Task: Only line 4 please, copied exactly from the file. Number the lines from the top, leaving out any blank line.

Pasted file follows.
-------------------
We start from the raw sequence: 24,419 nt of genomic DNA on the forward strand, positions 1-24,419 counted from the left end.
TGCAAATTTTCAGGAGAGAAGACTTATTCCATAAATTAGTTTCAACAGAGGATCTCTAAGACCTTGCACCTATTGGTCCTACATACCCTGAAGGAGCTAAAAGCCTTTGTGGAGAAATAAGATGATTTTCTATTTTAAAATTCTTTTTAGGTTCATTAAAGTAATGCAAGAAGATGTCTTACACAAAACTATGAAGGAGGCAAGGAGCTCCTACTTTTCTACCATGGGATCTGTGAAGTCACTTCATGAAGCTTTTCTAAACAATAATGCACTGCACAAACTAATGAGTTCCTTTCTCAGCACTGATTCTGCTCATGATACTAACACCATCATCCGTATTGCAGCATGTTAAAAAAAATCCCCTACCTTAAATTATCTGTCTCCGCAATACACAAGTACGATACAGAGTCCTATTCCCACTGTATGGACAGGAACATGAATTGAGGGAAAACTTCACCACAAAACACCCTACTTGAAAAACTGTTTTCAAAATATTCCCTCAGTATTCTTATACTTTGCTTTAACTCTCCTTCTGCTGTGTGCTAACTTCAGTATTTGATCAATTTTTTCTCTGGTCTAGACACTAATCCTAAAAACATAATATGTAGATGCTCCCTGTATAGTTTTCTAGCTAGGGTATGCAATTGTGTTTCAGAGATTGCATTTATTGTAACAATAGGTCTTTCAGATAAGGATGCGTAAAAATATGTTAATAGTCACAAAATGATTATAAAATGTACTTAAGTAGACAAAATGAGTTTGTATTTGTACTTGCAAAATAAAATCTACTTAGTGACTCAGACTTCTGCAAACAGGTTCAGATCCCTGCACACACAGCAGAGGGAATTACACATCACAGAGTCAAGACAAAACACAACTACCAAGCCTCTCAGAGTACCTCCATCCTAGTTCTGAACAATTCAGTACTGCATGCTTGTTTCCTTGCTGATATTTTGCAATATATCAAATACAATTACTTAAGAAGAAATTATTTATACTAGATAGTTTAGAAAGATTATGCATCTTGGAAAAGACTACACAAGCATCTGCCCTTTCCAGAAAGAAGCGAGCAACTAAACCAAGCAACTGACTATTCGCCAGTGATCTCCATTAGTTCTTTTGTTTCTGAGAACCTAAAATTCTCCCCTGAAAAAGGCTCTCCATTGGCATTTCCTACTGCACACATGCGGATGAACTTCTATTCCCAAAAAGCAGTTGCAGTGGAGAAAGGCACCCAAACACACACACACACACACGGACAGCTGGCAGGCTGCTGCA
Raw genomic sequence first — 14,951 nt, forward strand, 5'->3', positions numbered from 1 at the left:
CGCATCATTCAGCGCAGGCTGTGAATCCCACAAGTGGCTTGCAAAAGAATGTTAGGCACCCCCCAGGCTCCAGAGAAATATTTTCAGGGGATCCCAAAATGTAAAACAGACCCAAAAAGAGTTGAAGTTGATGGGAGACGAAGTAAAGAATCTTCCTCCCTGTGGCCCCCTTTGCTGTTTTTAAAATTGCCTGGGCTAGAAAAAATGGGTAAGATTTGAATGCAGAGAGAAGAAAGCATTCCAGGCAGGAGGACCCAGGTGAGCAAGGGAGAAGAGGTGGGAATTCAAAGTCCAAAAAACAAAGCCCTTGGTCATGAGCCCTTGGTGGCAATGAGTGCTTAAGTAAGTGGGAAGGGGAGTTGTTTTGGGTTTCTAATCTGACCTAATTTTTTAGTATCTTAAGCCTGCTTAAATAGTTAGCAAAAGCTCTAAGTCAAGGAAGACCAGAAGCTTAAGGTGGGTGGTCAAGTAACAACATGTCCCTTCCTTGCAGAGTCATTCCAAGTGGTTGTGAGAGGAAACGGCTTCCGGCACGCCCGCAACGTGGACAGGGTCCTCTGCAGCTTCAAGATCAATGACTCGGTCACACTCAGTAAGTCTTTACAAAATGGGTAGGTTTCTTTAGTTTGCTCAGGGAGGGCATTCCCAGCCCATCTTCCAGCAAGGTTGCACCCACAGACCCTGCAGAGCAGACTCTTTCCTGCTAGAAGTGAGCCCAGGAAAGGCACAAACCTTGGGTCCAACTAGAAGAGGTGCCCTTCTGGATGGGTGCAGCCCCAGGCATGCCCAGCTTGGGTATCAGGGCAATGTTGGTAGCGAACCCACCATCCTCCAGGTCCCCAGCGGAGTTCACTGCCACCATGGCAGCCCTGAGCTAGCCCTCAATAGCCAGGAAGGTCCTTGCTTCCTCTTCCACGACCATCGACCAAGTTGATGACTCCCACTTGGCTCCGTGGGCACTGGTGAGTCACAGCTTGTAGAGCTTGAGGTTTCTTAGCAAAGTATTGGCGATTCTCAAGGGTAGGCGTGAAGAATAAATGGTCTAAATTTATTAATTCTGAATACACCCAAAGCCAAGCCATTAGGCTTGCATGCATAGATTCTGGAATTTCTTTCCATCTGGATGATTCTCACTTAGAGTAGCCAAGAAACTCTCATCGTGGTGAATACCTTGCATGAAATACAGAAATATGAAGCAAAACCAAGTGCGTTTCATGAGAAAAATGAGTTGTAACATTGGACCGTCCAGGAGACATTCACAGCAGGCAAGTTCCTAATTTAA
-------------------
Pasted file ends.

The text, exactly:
CGCATCATTCAGCGCAGGCTGTGAATCCCACAAGTGGCTTGCAAAAGAATGTTAGGCACCCCCCAGGCTCCAGAGAAATATTTTCAGGGGATCCCAAAATGTAAAACAGACCCAAAAAGAGTTGAAGTTGATGGGAGACGAAGTAAAGAATCTTCCTCCCTGTGGCCCCCTTTGCTGTTTTTAAAATTGCCTGGGCTAGAAAAAATGGGTAAGATTTGAATGCAGAGAGAAGAAAGCATTCCAGGCAGGAGGACCCAGGTGAGCAAGGGAGAAGAGGTGGGAATTCAAAGTCCAAAAAACAAAGCCCTTGGTCATGAGCCCTTGGTGGCAATGAGTGCTTAAGTAAGTGGGAAGGGGAGTTGTTTTGGGTTTCTAATCTGACCTAATTTTTTAGTATCTTAAGCCTGCTTAAATAGTTAGCAAAAGCTCTAAGTCAAGGAAGACCAGAAGCTTAAGGTGGGTGGTCAAGTAACAACATGTCCCTTCCTTGCAGAGTCATTCCAAGTGGTTGTGAGAGGAAACGGCTTCCGGCACGCCCGCAACGTGGACAGGGTCCTCTGCAGCTTCAAGATCAATGACTCGGTCACACTCAGTAAGTCTTTACAAAATGGGTAGGTTTCTTTAGTTTGCTCAGGGAGGGCATTCCCAGCCCATCTTCCAGCAAGGTTGCACCCACAGACCCTGCAGAGCAGACTCTTTCCTGCTAGAAGTGAGCCCAGGAAAGGCACAAACCTTGGGTCCAACTAGAAGAGGTGCCCTTCTGGATGGGTGCAGCCCCAGGCATGCCCAGCTTGGGTATCAGGGCAATGTTGGTAGCGAACCCACCATCCTCCAGGTCCCCAGCGGAGTTCACTGCCACCATGGCAGCCCTGAGCTAGCCCTCAATAGCCAGGAAGGTCCTTGCTTCCTCTTCCACGACCATCGACCAAGTTGATGACTCCCACTTGGCTCCGTGGGCACTGGTGAGTCACAGCTTGTAGAGCTTGAGGTTTCTTAGCAAAGTATTGGCGATTCTCAAGGGTAGGCGTGAAGAATAAATGGTCTAAATTTATTAATTCTGAATACACCCAAAGCCAAGCCATTAGGCTTGCATGCATAGATTCTGGAATTTCTTTCCATCTGGATGATTCTCACTTAGAGTAGCCAAGAAACTCTCATCGTGGTGAATACCTTGCATGAAATACAGAAATATGAAGCAAAACCAAGTGCGTTTCATGAGAAAAATGAGTTGTAACATTGGACCGTCCAGGAGACATTCACAGCAGGCAAGTTCCTAATTTAA